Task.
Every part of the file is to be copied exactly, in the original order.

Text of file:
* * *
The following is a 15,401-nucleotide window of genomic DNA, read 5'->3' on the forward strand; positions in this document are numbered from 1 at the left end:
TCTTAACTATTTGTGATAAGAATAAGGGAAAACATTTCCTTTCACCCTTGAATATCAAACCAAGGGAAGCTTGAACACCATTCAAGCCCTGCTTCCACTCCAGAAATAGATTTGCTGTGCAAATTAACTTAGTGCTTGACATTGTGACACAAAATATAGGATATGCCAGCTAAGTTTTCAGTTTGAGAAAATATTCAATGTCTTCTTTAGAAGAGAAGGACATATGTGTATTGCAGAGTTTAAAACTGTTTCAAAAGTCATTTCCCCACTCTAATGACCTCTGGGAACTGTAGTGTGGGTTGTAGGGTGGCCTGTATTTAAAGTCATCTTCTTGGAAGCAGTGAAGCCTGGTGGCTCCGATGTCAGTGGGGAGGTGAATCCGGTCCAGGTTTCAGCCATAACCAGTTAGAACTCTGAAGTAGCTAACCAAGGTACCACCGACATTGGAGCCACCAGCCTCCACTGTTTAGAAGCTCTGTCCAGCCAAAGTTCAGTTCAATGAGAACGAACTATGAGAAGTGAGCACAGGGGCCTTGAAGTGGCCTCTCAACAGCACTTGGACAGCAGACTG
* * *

The following is a 15,401-nucleotide window of genomic DNA, read 5'->3' on the forward strand; positions in this document are numbered from 1 at the left end:
TCTTAACTATTTGTGATAAGAATAAGGGAAAACATTTCCTTTCACCCTTGAATATCAAACCAAGGGAAGCTTGAACACCATTCAAGCCCTGCTTCCACTCCAGAAATAGATTTGCTGTGCAAATTAACTTAGTGCTTGACATTGTGACACAAAATATAGGATATGCCAGCTAAGTTTTCAGTTTGAGAAAATATTCAATGTCTTCTTTAGAAGAGAAGGACATATGTGTATTGCAGAGTTTAAAACTGTTTCAAAAGTCATTTCCCCACTCTAATGACCTCTGGGAACTGTAGTGTGGGTTGTAGGGTGGCCTGTATTTAAAGTCATCTTCTTGGAAGCAGTGAAGCCTGGTGGCTCCGATGTCAGTGGGGAGGTGAATCCGGTCCAGGTTTCAGCCATAACCAGTTAGAACTCTGAAGTAGCTAACCAAGGTACCACCGACATTGGAGCCACCAGCCTCCACTGTTTAGAAGCTCTGTCCAGCCAAAGTTCAGTTCAATGAGAACGAACTATGAGAAGTGAGCACAGGGGCCTTGAAGTGGCCTCTCAACAGCACTTGGACAGCAGACTG